Develop a Personalized Breast Cancer Early Detection Plan
Morris Hospital breast health nurse navigator Terri Jacob says that today, the five-year survival rate for women who were diagnosed with breast cancer in its earliest stages is 99 percent.
“That’s pretty incredible,” she says.
While better treatments are one reason survival rates are so much better, Jacob explains, the biggest reason is that cancers are being detected at earlier stages, making treatment much more effective.
Screenings used to detect breast cancer have also become more personalized. The directives are no longer “one size fits all.”
That’s why Morris Hospital follows the American College of Obstetricians and Gynecologists’ (ACOG) guidelines for “shared decision making.” Women are advised to work hand-in-hand with their physicians to choose the screening options that are best for each woman’s particular situation.
“There is so much information out there about genetics and risk factors,” Jacob says. “There are certain risk factors that we cannot change, like growing older, being a woman, or having a family history of cancer. There are also risk factors that we can control, such as consumption of alcohol, smoking, weight and diet. Having a good patient-doctor relationship gives patients the opportunity to discuss their risks and the screenings.”
For instance, certain risk factors increase a woman’s chance for breast cancer, but that does not mean that those with no risk factors will avoid getting cancer. According to ACOG, most women who are diagnosed with breast cancer do not have identifiable risk factors.
Jacob says women should discuss the three-tiered approach to early detection – breast self-examination, clinical breast examinations, and mammography – with their primary care provider or OB/GYN.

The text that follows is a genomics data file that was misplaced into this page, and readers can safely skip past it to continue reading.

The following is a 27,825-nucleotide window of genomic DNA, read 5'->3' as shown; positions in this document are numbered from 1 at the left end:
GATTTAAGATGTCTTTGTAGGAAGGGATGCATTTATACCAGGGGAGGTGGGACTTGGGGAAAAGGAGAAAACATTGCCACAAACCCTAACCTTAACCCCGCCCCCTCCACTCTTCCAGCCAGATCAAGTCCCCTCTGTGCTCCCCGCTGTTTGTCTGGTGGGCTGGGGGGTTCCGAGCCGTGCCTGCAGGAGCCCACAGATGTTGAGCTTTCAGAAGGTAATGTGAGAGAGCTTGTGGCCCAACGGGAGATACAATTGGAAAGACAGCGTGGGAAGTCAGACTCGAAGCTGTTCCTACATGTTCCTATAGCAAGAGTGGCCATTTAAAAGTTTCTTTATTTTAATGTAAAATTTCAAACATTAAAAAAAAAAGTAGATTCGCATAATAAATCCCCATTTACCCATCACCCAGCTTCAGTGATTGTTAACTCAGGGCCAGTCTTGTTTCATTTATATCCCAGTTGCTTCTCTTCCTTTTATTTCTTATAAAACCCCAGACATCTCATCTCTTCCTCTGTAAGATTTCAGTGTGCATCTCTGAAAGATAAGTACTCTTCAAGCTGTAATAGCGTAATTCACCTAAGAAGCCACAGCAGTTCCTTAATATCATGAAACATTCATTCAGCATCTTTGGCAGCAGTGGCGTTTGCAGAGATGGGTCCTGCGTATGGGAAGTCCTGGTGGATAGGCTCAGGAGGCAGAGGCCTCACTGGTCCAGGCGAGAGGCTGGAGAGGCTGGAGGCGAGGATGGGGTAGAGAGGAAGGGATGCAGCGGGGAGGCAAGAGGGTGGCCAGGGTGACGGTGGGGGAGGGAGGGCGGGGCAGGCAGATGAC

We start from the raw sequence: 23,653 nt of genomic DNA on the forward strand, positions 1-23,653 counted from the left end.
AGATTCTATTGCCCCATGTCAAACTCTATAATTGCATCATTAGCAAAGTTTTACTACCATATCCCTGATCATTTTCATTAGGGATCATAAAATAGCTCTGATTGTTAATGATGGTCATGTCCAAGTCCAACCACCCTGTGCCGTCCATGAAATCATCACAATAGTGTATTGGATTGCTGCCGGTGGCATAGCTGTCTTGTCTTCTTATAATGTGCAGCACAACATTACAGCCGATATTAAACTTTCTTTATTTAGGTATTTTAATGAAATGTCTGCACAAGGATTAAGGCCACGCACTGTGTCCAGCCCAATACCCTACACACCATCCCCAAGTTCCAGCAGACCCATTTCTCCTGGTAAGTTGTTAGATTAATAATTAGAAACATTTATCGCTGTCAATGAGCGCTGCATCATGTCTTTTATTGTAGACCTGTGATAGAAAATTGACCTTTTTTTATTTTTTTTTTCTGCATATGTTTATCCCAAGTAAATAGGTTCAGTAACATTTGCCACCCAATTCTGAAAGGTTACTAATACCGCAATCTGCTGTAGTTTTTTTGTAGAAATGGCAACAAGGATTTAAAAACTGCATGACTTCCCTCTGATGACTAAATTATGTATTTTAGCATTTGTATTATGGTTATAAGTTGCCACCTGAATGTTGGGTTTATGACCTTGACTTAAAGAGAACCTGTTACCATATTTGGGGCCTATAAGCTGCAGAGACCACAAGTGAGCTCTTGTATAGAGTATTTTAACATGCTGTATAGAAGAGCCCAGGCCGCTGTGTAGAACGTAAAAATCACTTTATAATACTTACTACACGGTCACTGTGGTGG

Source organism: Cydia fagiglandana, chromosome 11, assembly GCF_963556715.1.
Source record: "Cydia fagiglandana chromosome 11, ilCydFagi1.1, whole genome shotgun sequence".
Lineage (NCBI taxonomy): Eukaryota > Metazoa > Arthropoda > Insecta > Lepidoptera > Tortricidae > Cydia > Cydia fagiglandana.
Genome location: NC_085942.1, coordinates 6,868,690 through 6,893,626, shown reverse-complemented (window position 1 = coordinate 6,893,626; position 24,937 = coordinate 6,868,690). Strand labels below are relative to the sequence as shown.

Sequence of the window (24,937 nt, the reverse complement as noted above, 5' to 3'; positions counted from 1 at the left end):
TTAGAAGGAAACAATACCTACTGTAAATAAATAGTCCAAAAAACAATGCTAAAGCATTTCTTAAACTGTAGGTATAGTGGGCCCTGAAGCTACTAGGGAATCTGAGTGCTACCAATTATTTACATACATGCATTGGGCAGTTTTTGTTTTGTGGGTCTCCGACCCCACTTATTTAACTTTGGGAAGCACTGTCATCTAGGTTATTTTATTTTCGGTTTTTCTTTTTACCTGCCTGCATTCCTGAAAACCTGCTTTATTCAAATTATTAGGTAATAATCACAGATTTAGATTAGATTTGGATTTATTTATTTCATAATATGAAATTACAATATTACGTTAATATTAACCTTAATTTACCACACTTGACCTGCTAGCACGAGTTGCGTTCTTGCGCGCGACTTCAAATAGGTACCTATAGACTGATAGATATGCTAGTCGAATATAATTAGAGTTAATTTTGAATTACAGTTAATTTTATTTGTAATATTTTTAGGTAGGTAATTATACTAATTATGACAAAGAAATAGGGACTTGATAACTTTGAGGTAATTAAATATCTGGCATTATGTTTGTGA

“We want women to know that they should have these discussions and determine what’s right for them,” she says. “It’s important to discuss what plan works best for you.”
Self-exams are still very important, according to Jacob.
“Know your body and what’s normal for you,” she says, “and be sure to report any changes to your primary healthcare provider or OB/GYN.”
Women at average risk for breast cancer should have clinical breast exams every one to three years at ages 25-39, and annual exams every year after that.
Annual mammograms are recommended beginning at age 40 for women at average risk without symptoms.
“Mammography helps us detect breast cancer at its earliest stages and gives our patients the best options for treatment and the best chance of living a longer and healthier life,” Jacob says.
Morris Hospital offers mammography services at four locations: in Morris at the hospital main campus; in Channahon at the Morris Hospital Ridge Road Campus; in Ottawa at the Morris Hospital Obstetrics & Gynecology Specialists office; and in Yorkville at the Morris Hospital Yorkville Campus.
For more information, visit www.morrishospital.org/mammography.